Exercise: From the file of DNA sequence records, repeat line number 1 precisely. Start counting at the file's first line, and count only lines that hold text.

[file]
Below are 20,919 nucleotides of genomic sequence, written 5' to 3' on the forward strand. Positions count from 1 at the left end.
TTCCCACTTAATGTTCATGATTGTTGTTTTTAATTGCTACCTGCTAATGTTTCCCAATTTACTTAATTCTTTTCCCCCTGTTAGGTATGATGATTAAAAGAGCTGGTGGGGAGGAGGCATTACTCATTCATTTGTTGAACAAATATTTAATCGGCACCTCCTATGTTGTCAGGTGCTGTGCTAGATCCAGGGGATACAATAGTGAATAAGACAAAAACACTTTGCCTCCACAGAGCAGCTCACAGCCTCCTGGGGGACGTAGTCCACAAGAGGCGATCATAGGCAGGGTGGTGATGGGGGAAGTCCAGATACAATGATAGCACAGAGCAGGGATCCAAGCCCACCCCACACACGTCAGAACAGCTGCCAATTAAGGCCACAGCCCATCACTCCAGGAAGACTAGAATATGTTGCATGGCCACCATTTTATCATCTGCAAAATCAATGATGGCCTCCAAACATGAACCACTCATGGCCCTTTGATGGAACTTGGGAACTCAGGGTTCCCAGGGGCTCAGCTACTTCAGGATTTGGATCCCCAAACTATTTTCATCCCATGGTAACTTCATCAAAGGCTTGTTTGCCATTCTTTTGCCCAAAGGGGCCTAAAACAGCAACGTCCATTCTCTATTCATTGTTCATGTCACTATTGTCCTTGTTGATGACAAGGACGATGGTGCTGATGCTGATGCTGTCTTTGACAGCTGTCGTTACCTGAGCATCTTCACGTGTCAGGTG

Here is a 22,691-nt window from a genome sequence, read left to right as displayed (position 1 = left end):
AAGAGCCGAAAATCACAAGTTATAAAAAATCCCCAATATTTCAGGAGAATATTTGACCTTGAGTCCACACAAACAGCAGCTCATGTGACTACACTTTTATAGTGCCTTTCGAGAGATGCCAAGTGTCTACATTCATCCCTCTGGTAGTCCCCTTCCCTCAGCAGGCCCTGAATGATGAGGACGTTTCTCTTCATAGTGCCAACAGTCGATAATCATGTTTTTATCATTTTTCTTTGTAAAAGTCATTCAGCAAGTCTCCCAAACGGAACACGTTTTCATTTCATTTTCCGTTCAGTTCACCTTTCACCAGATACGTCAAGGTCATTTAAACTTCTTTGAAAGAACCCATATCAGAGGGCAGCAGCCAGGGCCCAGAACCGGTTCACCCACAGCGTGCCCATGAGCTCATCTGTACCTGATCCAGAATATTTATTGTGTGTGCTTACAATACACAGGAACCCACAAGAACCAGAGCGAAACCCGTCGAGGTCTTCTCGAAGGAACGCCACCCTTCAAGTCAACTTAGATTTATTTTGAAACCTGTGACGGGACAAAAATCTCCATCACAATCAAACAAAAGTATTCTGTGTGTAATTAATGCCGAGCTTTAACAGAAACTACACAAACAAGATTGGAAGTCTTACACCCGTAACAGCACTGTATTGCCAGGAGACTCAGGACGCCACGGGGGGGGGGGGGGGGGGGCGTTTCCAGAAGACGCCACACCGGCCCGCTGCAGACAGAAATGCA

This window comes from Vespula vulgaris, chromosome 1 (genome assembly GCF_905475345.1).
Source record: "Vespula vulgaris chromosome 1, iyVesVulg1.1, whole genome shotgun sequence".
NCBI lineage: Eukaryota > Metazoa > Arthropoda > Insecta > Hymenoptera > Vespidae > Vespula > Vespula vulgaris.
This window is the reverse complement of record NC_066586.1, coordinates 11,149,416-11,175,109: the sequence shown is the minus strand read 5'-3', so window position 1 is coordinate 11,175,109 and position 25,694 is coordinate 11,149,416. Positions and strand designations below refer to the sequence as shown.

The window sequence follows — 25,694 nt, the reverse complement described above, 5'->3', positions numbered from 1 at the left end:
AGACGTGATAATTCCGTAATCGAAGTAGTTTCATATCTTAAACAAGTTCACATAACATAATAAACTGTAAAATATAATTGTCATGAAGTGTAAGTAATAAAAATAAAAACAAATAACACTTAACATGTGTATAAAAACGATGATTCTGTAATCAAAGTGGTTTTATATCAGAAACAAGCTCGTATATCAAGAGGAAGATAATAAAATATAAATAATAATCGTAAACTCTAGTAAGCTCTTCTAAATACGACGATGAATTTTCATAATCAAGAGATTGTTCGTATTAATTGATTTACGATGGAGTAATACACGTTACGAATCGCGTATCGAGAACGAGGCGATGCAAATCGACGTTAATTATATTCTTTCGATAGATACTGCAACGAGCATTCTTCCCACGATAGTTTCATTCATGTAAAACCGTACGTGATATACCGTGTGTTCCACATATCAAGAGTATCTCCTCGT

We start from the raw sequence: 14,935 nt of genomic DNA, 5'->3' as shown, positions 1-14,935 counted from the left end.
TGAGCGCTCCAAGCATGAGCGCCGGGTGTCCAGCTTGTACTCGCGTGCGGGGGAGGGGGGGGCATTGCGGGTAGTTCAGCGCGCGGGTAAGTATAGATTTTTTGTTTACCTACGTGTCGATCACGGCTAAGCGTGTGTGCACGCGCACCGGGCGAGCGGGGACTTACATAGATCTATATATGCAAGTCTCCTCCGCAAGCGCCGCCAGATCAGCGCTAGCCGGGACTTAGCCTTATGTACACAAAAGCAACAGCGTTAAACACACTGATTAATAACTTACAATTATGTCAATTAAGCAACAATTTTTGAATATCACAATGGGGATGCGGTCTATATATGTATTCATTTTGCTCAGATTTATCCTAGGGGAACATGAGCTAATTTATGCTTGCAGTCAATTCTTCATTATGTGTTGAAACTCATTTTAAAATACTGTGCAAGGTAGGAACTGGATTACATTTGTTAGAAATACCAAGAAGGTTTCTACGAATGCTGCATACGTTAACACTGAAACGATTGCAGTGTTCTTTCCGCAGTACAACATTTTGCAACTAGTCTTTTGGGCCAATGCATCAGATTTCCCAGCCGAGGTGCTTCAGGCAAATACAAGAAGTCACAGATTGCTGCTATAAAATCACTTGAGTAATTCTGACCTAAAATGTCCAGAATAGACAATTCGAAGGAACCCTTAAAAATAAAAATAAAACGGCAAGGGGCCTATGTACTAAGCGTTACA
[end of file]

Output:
Below are 20,919 nucleotides of genomic sequence, written 5' to 3' on the forward strand. Positions count from 1 at the left end.